Deer prints from this morning's run, Zoë romping in the background.

Deer prints from this morning's run, Zoë romping in the background.

Like this picture I took this morning of deer prints frozen in the sand. Whenever I notice tracks, my mind stops whirring and I feel a sense of surprise and delight; Oh Look! Deer were here! I stoop down and check how frozen they are; did they come before the rain last night? Or are these two days old? I notice the depth, size and distance apart and try to imagine the size of the deer. Were here toes splayed out, indicating running? Or are her toes together, indicating a casual stroll out of the woods and down to the water for a cool sip before that crazy lady and her smelly dogs come barreling through the woods. 

I like to touch the ground where her feet have been, connect myself to something larger than my incessant whirring thoughts. Looking up from the prints I notice the sun, feel the cold air crackling against my cheek, feel my body nestled inside the wide open space. 

Stopping, we return to ourselves. Stopping, we notice. Stopping helps us move forward with grace.

Crazy for Coconut (Oil)!

The other day I mentioned to a friend that I use coconut oil on my face as a moisturizer. She looked at me in what I took to be a mix of surprise and slight admiration, “Oooh, that’s a good idea.” 

I can hardly take credit for this idea, it’s quite ubiquitous these days and I learned the trick from a myriad of healthy bloggers and natural lifestyle books. But the concept took a while to sink into my, well, skin!

We are inundated with products to buy that promise to smooth our wrinkles, zap our zits, or even out our skin tone. I shudder when I think about the hundreds of dollars I’ve wasted on these products over the years. It took me awhile to grasp the concept that our skin is an organ, and that it absorbs whatever we choose to slather on it.  That’s why nicotine and birth control patches work. Someone much wiser than me told me, “I don’t put anything on my skin that I wouldn’t put in my mouth.” Since then, I’ve been reading labels of beauty creams obsessively, often donning my reading glasses to make out the fine print to find unpronounceable synthetic chemicals.

I switched to coconut oil awhile ago, and my skin is doing great. Organic, cold pressed is the way to go. It’s perfect for the dry cold days of winter. It’s a solid in cooler weather, so I just scoop a small palmful out after my shower, rub my hands together, and slather away. It can sit a bit heavy on the face, so after I dress I blot off the excess.

For a lighter oil, jojoba is my preference. Organic, of course, no need to add pesticides to your beauty routine. Jojoba stays liquid, and is much lighter on the face. I’ll squeeze a bit of oil into my palm, add a few drops of lavender essential oil (lavender has anti-microbial and anti-oxidant properties) and one drop of frankincense essential oil (helps reduce age spots and sunspots). I love it, feels like a natural form of nourishment that sustains me.

I have noticed that I gets lots of compliments on my skin, which I attribute to genes (thanks, mom!), sun protection via lots of hats, and my use of both coconut and essential oils.

If you want more information, check out Kris Carr-she’s done tons of research and is my go-to resource, here’s a link to her site.


Accepting help with grace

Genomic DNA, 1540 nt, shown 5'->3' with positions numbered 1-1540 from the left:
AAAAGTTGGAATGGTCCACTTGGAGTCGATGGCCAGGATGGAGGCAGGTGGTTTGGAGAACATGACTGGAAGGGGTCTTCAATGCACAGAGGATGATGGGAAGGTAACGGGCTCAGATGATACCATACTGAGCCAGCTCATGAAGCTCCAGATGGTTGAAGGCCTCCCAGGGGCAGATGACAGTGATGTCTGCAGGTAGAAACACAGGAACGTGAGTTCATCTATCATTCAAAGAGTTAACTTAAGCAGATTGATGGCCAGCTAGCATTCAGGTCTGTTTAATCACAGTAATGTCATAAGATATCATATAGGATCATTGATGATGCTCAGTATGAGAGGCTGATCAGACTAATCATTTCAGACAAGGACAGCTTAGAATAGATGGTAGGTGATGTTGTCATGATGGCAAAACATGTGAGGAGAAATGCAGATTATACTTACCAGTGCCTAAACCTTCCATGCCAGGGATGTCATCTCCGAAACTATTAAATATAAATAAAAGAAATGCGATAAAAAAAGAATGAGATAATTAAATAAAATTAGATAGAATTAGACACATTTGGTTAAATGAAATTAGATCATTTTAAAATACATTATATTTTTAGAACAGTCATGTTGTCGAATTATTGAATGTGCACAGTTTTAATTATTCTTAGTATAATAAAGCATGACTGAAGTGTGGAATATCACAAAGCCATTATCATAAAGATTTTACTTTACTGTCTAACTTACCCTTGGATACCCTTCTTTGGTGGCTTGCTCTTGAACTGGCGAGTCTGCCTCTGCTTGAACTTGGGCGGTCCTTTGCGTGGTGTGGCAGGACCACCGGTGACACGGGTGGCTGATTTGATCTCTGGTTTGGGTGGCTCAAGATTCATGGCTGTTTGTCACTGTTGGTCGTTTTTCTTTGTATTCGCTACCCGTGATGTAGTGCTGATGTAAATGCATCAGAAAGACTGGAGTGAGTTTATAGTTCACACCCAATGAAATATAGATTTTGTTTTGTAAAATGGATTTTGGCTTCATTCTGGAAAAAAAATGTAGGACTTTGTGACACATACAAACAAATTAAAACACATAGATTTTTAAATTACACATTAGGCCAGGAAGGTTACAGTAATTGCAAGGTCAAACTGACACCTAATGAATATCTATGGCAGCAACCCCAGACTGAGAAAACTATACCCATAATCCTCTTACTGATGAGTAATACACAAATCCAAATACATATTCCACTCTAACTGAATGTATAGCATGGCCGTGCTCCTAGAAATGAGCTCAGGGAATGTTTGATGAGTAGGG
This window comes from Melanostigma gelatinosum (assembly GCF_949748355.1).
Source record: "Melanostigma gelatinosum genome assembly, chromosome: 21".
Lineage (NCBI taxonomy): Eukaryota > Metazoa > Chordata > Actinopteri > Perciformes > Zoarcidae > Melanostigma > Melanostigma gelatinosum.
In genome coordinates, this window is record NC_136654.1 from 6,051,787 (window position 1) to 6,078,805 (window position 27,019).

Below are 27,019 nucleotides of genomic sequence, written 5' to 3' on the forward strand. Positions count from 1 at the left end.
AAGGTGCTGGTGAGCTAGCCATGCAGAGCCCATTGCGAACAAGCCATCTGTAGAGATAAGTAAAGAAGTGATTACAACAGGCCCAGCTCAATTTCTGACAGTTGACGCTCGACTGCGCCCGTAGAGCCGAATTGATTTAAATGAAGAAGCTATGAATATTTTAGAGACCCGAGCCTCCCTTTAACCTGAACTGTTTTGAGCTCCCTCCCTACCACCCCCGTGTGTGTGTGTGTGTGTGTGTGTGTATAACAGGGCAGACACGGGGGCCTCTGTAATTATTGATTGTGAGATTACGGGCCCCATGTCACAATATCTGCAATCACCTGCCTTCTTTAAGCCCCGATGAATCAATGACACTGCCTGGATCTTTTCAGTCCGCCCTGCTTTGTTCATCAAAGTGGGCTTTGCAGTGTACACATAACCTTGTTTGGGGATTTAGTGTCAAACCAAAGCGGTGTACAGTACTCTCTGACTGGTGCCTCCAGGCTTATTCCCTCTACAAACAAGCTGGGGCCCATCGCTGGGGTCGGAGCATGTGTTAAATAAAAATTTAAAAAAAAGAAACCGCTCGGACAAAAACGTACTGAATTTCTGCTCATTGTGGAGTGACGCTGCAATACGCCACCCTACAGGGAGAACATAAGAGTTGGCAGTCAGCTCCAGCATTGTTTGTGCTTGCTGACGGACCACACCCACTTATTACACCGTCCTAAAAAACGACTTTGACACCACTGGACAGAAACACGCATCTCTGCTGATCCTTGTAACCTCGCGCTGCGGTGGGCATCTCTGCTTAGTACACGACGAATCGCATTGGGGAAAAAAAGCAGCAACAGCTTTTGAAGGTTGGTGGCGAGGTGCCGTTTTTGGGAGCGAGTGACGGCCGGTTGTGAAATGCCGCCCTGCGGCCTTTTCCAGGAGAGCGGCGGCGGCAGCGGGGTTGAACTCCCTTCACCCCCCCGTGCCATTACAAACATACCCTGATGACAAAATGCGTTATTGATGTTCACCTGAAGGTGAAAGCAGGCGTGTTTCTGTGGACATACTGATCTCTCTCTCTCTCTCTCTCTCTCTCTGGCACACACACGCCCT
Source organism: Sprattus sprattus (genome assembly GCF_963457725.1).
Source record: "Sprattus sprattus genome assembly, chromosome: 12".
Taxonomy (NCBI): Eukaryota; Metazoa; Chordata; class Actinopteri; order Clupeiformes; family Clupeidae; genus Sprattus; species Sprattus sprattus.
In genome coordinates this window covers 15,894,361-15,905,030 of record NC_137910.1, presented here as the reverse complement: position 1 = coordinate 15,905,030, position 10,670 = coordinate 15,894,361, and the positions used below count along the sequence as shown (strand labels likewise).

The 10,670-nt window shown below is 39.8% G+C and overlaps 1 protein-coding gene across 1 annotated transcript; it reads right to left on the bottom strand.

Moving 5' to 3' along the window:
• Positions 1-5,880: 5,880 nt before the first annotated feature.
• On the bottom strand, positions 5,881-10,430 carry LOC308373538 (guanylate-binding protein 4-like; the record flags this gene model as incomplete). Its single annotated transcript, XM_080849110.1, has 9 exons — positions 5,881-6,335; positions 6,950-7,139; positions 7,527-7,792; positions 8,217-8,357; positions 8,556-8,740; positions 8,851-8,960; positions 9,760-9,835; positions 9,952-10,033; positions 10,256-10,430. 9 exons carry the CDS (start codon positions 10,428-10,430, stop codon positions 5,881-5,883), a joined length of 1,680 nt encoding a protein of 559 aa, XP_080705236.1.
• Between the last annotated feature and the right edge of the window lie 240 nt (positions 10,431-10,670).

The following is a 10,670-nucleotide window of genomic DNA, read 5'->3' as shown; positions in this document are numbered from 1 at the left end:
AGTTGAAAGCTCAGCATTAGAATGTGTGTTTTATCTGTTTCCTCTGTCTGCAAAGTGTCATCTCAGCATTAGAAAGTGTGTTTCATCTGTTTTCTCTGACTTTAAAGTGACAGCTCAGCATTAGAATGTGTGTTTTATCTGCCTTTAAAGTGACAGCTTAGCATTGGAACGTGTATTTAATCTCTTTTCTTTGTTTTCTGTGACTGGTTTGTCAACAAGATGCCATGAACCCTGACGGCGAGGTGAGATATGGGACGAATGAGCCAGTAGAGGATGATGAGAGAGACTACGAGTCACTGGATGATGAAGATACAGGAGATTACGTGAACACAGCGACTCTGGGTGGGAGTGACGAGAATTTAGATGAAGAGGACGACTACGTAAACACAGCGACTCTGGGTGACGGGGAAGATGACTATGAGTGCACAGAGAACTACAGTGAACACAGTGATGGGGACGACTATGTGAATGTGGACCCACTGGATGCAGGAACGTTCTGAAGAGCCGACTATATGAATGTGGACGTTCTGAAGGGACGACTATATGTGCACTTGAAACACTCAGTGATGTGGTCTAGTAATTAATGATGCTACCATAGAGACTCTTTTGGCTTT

I’ve noticed that when I’m carrying lots of bundles, usually my overstuffed tote-bag full of music scores balanced against a huge yoga bag on the other shoulder, I get offers of assistance. When I was younger, my knee-jerk response was to say “No, thanks. I got it.” Maybe this was some kind of post-feminist buzz I carried along with my stuff, like saying no man, I can do it on my own.

But now I’m older, if not wiser, and I’ve started to realize that I was missing out on a big opportunity to connect. If I let a person help me I usually get a nice smile, or here in New England a reserved head nod, which I happen to love. I also get a moment to walk with them or share a brief to chat. They are giving me valued help, and I’m also valuing their offer in return. I think the other person might feel pretty good as they help me schlep my gear, I know I feel satisfaction when I’m of service to others. So why not allow both of us to experience connection and to feel joy by being of service to one another ?


I’ve come to recognize that when someone offers to help me, it’s a type of present. The other person is gifting me time and effort, and I like to receive the gift with grace. So now when someone asks me You need a hand? I smile, connect and say Yes, thank you, that would be awesome.


We Three Swans

This morning I took my dogs for a walk at a local cranberry bog. I was just putting Ranger and Zoë into the car when I heard a distinctive wrr-wrr-wrr sound overhead. I looked up, just in time to see three magnificent Mute swans fly overhead. Did you know that the wings of mute swans make a beautiful sound when they fly? The distinctive sound can carry as far as a mile! I notice that I usually hear, then see, them flying overhead around this time of year in Massachusetts. It must have to do with the cold weather; during the rest of the year I notice them in ponds; tending to their nest, feeding and floating serenely. 

What a welcome sight, these three beams of whistling light on a dreary December morning. We are heading towards the shortest day of the year, the Winter Solstice. Perhaps they are ushering in a return of the light. Certainly, they are a magnificent and timely reminder to stop, look up, and listen to the call of our great spirit guide, Mother Nature.